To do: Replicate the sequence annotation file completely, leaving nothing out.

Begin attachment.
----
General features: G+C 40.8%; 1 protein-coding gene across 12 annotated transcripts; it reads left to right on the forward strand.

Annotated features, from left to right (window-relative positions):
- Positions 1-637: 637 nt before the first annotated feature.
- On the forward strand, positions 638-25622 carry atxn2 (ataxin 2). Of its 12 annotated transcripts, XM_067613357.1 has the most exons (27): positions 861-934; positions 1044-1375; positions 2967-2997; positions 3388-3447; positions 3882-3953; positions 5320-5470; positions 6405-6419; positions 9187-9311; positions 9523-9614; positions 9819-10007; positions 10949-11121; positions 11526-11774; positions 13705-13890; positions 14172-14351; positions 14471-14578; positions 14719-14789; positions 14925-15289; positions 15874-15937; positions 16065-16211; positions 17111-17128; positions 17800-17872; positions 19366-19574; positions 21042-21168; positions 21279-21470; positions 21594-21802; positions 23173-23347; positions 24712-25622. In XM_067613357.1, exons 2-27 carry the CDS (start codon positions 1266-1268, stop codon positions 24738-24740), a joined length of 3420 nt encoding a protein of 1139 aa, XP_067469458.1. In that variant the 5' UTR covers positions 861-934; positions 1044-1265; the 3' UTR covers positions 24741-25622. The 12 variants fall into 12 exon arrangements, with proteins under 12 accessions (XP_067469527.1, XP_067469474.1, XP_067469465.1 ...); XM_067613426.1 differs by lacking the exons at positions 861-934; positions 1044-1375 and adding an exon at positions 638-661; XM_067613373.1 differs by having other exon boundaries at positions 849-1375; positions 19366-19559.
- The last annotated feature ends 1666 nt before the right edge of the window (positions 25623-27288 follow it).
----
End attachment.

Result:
General features: G+C 40.8%; 1 protein-coding gene across 12 annotated transcripts; it reads left to right on the forward strand.

Annotated features, from left to right (window-relative positions):
- Positions 1-637: 637 nt before the first annotated feature.
- On the forward strand, positions 638-25622 carry atxn2 (ataxin 2). Of its 12 annotated transcripts, XM_067613357.1 has the most exons (27): positions 861-934; positions 1044-1375; positions 2967-2997; positions 3388-3447; positions 3882-3953; positions 5320-5470; positions 6405-6419; positions 9187-9311; positions 9523-9614; positions 9819-10007; positions 10949-11121; positions 11526-11774; positions 13705-13890; positions 14172-14351; positions 14471-14578; positions 14719-14789; positions 14925-15289; positions 15874-15937; positions 16065-16211; positions 17111-17128; positions 17800-17872; positions 19366-19574; positions 21042-21168; positions 21279-21470; positions 21594-21802; positions 23173-23347; positions 24712-25622. In XM_067613357.1, exons 2-27 carry the CDS (start codon positions 1266-1268, stop codon positions 24738-24740), a joined length of 3420 nt encoding a protein of 1139 aa, XP_067469458.1. In that variant the 5' UTR covers positions 861-934; positions 1044-1265; the 3' UTR covers positions 24741-25622. The 12 variants fall into 12 exon arrangements, with proteins under 12 accessions (XP_067469527.1, XP_067469474.1, XP_067469465.1 ...); XM_067613426.1 differs by lacking the exons at positions 861-934; positions 1044-1375 and adding an exon at positions 638-661; XM_067613373.1 differs by having other exon boundaries at positions 849-1375; positions 19366-19559.
- The last annotated feature ends 1666 nt before the right edge of the window (positions 25623-27288 follow it).